PARIS — Major investors in Faurecia have agreed to a six-month hold on selling shares following the closing of the merger between Fiat Chrysler Automobiles and PSA Group, which would trigger the distribution of PSA’s 46 percent stake in the supplier.
PSA’s shares in Faurecia would go to all shareholders of the new combined company, to be called Stellantis, as part of a modification of the consolidation agreement announced this week.
The investors who agreed to the share lockup are Exor, FCA’s parent company; EFP/FFP, the Peugeot family holding company; Bpifrance, the French public investment bank that holds a 12 percent stake in PSA; and Dongfeng Motor, the Chinese automaker that also holds a stake in PSA.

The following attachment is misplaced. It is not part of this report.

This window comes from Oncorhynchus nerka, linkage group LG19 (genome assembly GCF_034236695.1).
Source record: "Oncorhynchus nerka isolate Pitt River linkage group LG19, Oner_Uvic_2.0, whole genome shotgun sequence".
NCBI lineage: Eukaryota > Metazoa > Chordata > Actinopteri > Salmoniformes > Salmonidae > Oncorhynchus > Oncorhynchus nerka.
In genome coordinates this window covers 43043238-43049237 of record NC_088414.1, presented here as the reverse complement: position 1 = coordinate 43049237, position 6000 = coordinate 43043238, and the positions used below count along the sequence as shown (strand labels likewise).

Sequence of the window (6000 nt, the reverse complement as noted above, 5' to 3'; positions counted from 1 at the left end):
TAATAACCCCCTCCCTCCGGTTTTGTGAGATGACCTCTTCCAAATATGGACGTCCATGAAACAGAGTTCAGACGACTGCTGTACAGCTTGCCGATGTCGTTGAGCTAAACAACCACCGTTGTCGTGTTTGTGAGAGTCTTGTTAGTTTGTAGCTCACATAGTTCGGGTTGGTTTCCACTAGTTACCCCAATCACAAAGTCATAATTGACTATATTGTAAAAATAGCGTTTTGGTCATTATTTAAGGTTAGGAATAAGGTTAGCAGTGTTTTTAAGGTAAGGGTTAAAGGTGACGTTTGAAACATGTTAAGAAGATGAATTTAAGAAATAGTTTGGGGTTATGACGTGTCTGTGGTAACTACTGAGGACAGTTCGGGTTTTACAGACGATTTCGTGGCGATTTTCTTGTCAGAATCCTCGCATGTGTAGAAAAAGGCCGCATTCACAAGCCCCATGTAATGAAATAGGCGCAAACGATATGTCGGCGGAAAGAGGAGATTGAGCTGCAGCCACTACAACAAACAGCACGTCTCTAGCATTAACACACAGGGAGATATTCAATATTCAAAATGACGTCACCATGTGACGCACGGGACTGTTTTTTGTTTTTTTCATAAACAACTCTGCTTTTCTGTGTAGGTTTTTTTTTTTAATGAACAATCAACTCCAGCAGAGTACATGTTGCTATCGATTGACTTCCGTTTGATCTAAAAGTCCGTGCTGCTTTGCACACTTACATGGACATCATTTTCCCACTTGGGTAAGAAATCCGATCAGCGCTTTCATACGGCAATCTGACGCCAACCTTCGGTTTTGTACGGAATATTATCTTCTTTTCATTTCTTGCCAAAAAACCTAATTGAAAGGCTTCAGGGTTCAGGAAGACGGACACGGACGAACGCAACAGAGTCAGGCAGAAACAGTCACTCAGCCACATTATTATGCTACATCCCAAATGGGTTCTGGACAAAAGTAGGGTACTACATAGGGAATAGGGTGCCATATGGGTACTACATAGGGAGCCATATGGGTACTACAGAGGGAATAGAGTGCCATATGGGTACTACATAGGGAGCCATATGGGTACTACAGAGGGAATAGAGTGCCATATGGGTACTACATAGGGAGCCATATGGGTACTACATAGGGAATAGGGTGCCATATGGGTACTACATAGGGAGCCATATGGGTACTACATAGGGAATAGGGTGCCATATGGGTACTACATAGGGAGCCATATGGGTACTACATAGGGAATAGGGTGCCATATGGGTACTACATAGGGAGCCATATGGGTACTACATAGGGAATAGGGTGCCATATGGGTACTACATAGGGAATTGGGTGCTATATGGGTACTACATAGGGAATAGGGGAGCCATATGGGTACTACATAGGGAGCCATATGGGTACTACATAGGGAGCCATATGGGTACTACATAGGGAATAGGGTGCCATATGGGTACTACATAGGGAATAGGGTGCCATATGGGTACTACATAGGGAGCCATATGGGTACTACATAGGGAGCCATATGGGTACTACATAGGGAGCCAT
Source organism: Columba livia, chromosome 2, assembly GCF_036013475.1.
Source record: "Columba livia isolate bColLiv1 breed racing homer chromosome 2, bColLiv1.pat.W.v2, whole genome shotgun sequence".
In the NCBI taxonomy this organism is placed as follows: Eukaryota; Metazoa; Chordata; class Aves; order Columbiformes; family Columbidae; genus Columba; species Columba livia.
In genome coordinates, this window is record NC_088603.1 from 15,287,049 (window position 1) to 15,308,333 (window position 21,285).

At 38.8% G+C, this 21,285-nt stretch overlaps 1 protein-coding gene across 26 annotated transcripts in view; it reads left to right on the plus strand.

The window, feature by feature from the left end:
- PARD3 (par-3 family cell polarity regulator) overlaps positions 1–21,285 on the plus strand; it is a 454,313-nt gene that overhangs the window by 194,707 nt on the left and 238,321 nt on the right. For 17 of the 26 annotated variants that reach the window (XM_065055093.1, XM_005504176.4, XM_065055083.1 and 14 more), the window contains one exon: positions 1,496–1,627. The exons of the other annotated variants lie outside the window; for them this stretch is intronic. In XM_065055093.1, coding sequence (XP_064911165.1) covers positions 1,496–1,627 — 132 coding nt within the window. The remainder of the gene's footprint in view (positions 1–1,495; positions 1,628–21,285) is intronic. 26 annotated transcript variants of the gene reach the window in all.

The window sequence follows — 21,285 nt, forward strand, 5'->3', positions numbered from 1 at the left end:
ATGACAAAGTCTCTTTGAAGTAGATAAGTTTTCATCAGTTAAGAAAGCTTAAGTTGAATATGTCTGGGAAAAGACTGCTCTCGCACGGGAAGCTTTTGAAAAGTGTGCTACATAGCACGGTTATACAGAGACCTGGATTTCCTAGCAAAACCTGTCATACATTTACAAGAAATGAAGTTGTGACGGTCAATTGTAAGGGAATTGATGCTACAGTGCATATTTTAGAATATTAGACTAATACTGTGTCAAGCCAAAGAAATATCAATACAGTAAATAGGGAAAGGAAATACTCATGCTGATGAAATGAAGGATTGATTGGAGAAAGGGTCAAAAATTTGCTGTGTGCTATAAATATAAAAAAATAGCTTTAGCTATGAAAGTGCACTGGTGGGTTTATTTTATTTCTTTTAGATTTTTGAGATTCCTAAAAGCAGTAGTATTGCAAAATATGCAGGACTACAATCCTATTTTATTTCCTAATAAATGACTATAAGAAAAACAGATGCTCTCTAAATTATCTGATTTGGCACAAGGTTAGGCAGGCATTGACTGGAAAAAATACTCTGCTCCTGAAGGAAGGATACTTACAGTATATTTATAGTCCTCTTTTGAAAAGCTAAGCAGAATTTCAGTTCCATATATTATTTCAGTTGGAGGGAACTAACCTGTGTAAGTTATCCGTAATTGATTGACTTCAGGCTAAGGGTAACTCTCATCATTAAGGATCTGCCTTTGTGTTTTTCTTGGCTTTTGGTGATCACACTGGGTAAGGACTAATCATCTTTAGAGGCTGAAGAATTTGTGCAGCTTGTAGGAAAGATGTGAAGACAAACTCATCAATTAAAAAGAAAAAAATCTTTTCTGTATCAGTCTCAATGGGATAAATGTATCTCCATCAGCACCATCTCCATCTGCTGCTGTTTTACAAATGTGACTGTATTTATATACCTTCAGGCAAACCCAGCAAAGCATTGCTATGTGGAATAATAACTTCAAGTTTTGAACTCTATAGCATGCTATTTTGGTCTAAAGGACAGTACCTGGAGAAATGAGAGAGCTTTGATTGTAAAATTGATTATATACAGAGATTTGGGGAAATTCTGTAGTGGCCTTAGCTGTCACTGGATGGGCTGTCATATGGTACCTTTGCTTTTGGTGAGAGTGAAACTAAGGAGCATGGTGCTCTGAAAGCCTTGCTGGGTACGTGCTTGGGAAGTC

The original combination agreement between PSA and FCA called for Faurecia’s shares to go to PSA investors; FCA shareholders would get a payout of 5.5 billion euros ($6.5 billion).
But the drop-off in business attributed to the coronavirus crises led the automakers to change the terms, with FCA shareholders now receiving 2.9 billion euros in cash, but half of PSA’s stake in Faurecia, an amount estimated at 1.35 billion euros based on Faurecia’s market capitalization.